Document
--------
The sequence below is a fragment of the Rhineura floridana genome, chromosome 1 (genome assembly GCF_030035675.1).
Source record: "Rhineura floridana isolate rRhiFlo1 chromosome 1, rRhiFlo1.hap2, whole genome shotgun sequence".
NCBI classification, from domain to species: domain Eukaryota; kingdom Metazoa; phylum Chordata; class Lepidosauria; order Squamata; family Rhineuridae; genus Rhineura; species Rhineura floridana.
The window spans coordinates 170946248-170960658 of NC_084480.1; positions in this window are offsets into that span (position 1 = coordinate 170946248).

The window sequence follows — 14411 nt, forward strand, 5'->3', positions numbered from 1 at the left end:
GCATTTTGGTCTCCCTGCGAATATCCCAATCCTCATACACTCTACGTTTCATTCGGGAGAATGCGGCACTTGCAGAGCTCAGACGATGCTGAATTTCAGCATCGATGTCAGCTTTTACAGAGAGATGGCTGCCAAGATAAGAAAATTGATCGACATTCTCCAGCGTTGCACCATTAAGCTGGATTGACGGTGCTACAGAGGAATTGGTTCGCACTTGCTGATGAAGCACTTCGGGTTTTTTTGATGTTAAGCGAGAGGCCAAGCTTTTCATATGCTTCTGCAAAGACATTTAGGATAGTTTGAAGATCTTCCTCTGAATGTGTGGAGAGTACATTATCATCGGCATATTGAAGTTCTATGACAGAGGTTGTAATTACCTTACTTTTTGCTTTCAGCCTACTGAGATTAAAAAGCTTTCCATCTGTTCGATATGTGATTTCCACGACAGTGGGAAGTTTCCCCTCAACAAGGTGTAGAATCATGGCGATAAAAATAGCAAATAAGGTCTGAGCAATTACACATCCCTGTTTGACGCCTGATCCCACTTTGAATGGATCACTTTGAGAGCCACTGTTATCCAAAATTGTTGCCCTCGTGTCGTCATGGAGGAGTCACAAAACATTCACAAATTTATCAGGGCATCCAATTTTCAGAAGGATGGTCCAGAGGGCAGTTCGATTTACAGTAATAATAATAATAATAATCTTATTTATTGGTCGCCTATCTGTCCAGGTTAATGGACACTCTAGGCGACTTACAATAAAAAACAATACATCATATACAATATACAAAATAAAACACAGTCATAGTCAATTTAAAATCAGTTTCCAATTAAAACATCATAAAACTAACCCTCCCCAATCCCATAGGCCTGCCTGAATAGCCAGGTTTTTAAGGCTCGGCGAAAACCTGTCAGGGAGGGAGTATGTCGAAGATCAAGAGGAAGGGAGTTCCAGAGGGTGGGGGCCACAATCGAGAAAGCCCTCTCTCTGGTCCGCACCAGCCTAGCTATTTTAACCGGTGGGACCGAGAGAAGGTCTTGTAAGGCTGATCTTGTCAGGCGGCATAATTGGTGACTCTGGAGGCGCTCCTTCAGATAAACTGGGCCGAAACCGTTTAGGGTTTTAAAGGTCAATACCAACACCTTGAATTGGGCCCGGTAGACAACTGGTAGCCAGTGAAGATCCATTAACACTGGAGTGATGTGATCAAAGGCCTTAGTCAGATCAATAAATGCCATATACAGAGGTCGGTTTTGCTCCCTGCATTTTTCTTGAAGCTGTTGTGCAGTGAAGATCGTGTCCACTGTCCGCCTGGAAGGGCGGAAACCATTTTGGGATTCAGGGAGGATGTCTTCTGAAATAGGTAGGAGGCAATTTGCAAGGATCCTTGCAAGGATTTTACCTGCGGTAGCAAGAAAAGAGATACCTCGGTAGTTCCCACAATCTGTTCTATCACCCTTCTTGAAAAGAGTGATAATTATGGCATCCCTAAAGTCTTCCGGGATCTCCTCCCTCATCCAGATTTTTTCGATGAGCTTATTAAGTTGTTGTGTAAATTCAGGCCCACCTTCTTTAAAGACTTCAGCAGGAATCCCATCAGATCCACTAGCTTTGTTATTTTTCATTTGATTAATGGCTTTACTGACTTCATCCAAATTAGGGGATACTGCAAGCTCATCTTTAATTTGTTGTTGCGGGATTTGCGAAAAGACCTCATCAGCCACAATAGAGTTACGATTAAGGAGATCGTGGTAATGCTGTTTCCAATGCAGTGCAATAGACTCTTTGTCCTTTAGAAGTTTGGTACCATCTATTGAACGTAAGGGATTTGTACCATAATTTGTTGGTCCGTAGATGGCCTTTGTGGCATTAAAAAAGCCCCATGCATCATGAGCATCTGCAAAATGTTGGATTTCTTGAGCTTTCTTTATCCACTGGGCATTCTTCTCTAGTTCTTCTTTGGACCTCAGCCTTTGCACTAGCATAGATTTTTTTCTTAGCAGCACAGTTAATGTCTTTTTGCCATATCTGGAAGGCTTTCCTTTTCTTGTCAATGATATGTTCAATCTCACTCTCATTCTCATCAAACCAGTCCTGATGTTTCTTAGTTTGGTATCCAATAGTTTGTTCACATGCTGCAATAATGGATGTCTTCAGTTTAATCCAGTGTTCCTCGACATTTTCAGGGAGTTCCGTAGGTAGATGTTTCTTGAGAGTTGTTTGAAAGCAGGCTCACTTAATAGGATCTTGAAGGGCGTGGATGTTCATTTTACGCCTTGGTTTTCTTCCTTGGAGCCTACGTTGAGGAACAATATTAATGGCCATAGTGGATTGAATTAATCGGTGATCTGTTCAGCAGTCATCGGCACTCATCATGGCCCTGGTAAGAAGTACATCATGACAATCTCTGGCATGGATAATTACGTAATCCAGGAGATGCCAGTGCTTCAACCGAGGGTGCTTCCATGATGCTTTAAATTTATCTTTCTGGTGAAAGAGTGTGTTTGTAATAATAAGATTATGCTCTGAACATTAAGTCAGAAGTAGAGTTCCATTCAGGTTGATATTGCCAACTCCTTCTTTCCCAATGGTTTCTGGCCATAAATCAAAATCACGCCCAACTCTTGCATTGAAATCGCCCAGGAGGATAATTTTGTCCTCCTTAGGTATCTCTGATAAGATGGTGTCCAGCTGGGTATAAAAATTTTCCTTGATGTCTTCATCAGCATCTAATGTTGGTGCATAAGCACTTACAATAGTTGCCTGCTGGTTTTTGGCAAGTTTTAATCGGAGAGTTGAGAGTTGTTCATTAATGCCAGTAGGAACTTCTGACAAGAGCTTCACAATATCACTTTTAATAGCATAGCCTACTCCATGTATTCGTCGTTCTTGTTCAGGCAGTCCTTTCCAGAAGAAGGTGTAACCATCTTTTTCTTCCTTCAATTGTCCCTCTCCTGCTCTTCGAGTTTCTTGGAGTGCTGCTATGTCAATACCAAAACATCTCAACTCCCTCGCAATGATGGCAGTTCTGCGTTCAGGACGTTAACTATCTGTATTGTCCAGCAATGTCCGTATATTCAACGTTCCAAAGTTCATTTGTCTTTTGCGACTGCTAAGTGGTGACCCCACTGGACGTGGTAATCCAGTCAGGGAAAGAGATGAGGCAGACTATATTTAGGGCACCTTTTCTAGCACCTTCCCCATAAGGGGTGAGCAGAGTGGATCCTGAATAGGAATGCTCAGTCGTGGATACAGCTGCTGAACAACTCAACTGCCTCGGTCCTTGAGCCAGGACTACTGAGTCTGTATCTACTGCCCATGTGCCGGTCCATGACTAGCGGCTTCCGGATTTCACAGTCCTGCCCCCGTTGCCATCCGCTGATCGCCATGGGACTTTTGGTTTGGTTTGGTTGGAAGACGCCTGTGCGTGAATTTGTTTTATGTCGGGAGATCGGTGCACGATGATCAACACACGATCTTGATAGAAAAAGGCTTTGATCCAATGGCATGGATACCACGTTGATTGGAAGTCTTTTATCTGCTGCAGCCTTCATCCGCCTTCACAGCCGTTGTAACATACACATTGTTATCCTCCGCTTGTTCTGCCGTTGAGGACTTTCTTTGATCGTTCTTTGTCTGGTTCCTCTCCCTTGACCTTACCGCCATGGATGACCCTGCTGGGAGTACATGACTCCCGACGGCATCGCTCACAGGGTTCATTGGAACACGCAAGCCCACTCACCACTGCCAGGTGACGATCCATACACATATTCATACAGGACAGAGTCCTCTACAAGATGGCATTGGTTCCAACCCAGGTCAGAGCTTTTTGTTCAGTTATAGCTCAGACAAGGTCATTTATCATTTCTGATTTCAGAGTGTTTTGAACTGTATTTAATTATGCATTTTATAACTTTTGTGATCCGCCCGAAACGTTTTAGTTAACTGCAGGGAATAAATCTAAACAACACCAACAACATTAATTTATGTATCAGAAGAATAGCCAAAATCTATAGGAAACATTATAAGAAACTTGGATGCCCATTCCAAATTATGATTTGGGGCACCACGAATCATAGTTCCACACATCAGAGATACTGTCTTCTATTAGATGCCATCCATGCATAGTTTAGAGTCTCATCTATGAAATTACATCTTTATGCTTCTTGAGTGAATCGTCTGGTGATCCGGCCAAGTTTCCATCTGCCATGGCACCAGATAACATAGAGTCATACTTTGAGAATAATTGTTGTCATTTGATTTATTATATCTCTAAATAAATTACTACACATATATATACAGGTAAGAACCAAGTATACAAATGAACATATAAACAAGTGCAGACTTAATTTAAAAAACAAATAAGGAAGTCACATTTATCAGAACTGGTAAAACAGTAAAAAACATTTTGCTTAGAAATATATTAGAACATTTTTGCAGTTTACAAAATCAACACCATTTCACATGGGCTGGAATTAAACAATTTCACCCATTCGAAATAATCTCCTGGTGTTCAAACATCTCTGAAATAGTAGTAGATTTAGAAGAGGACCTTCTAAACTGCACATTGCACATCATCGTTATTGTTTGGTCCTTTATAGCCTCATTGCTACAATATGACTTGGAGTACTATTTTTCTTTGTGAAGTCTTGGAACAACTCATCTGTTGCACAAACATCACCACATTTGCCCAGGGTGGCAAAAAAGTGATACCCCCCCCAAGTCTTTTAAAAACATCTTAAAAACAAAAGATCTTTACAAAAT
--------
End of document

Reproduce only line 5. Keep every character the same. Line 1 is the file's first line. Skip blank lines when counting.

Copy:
The window sequence follows — 14411 nt, forward strand, 5'->3', positions numbered from 1 at the left end: